Eating poor quality meat could be sending us all to an early grave
One tiny correction to your otherwise excellent article on the latest residents survey (Three quarters worry about climate change, H&H April 24). The Camden Sustainability Task Force is considering recommending a reduction in the amount of meat and dair
One tiny correction to your otherwise excellent article on the latest residents' survey (Three quarters worry about climate change, H&H April 24).
The Camden Sustainability Task Force is considering recommending a reduction in the amount of meat and dairy available on sites controlled directly or indirectly by Camden Council. We are not advocating vegetarianism; we are arguing for less meat and dairy for environmental and health reasons.
In 2006 the Food and Agriculture Organisation of the United Nations estimated the carbon emissions associated with the livestock industry to be 18 per cent of global emissions.
That's partly because cows burp methane (and cows in the industrialised meat industry fed on chemical feedcake burp more than those that eat grass), but also because of the fossil fuels that are used to grow grain to feed to cattle, to make chemical feedcake for cattle to eat, to pump water for cattle to drink, to refrigerate meat, to transport refrigerated meat and to sell meat in supermarkets in open fridges and freezers.
You may also want to watch:
If you eat meat products from grass-fed cattle from your local farm, then the associated gases are likely to be lower than those of the globalised, industrialised, chemicalised meat industry.
A Cornell University study concluded that animal protein production requires more than eight times as much fossil-fuel energy than production of plant protein while yielding animal protein that is only 1.4 times more nutritious than the comparable amount of plant protein. It would be a far better use of resources if we humans simply ate some of the vegetable protein directly.
- 1 Police investigate reported rape of teenager
- 2 'Picture of health': Mum's tribute to son who died of sudden cardiac arrest
- 3 Haverstock Hill cycle lanes given the green light
- 4 Piers Plowright: 'An extraordinary force, devoted to Hampstead'
- 5 The Vagina Museum searches for new home as Camden Market leases end
- 6 Tennis coach 'distraught' at losing Belsize role amid club row
- 7 Barnet Council called in bailiffs over non-existent council tax bill
- 8 Clapped in the street - and assaulted: Staff call for behaviour change in A&E
- 9 Parliament Hill viewpoint works delayed by nesting birds
- 10 Letter on shopping for one!
Food prices have rocketed around the world because oil prices have risen to all-time highs and because of the mad dash to biofuels. Many countries have seen food riots and have cut back on food exports. In the US this week supermarkets were reported to be actually rationing rice purchases! In the United States?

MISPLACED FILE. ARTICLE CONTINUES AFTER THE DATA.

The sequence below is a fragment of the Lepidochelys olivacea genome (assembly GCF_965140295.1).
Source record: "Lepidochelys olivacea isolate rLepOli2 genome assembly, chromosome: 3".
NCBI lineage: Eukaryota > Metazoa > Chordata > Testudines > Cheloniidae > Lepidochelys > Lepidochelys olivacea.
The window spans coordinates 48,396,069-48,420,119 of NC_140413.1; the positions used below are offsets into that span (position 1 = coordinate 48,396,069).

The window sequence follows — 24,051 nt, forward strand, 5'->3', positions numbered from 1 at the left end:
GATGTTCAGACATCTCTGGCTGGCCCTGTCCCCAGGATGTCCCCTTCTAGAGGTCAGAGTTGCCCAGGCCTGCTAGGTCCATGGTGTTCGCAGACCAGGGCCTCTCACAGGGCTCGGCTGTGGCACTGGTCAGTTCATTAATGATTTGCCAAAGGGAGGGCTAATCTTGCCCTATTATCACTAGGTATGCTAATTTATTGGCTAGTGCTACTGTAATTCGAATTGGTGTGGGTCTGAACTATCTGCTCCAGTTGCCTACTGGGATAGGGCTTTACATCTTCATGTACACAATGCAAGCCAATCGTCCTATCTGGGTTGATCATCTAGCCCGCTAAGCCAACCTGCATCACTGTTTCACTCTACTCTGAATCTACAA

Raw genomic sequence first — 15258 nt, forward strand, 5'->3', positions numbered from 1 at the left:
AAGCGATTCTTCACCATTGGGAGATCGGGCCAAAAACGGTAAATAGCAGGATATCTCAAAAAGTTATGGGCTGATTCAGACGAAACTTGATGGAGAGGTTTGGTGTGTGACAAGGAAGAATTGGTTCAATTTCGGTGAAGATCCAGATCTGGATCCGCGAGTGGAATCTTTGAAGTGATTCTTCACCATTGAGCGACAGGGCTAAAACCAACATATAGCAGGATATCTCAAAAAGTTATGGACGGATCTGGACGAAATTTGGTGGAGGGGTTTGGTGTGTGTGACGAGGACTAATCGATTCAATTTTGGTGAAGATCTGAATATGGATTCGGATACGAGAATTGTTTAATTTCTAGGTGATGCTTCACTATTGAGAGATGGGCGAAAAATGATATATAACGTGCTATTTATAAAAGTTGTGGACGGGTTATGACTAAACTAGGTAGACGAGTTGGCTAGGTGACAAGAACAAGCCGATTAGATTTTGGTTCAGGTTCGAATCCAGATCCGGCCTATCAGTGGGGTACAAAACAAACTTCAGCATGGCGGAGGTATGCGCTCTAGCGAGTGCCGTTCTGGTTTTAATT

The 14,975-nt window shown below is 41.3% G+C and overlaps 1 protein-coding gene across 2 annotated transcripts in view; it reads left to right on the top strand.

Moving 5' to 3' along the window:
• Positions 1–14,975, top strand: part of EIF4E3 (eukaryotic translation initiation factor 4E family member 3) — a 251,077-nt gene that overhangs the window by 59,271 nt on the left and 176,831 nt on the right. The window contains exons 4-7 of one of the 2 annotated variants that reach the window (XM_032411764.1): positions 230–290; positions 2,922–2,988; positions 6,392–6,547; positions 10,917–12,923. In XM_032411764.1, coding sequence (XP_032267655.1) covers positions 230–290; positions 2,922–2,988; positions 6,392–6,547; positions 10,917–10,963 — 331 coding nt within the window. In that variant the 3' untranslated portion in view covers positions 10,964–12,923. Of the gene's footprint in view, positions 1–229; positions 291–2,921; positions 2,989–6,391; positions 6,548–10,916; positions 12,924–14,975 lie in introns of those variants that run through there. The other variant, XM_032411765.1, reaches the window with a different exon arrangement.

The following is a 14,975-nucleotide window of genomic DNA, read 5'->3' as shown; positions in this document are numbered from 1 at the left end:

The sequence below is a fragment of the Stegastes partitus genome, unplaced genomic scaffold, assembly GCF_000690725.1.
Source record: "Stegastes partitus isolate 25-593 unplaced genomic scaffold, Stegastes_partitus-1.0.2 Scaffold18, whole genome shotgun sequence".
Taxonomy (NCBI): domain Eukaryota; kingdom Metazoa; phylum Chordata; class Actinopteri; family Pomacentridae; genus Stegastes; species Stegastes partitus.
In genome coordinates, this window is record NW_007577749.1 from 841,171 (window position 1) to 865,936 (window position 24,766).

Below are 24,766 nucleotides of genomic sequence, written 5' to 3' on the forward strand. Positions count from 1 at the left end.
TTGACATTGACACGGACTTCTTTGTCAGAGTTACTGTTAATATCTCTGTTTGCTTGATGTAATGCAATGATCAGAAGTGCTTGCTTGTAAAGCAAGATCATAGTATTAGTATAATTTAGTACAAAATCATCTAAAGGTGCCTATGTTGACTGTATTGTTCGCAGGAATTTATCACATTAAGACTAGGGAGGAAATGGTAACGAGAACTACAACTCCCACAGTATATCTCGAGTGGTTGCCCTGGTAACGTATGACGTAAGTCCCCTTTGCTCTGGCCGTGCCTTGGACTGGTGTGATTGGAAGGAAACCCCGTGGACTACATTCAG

The other key reason why we believe we should eat less meat and dairy is because of the health implications of what's come to be known as the Western Diet - that is large amounts of meat and dairy. This is a key factor in the obesity epidemic, particularly when the meat is fried.
A recent report by the World Cancer Research Fund argued that eating red meat and processed meat are "convincing or probable causes of some cancers." The largest ever epidemiological study of older women - the Harvard Nurses Study - concluded that women drinking two glasses of whole milk a day had 67 per cent more risk of heart disease than those drinking no whole milk.
In a 1990 report, the World Health Organisation recommended a change in agricultural practices away from meat and dairy and towards plant foods.
Vegetables, fruit, seeds, nuts, grains and pulses can provide all the protein, vitamins and nutrients that humans need.
Indeed for most of their existence humans have primarily lived off this sort of diet. It's only in the last 50 years that we have massively increased the quantity of meat and dairy we consume.
And of course we now eat poor quality meat, often stuffed with antibiotics, growth promoters and other chemicals, and we prepare it badly as well. There's no getting away from it - large quantities of cheese burgers and pepperoni pizzas are simply not good for you, and on present trends half of all children in the UK in 2020 will be clinically obese.
I am not a vegetarian but the more I investigate this the more I see that eating less meat, and making sure that the meat I do eat is better quality, will help both the planet and my health. If, by only eating better quality meat, we also provide a better income for UK farmers, so much the better.
So our final recommendation is likely to say we should provide less meat and dairy, and that when we do provide meat it should be better quality, less carbon-intensive meat, and subject to higher animal welfare standards.
Cllr Alexis Rowell
Camden Eco Champion & Chair
Camden Sustainability Task Force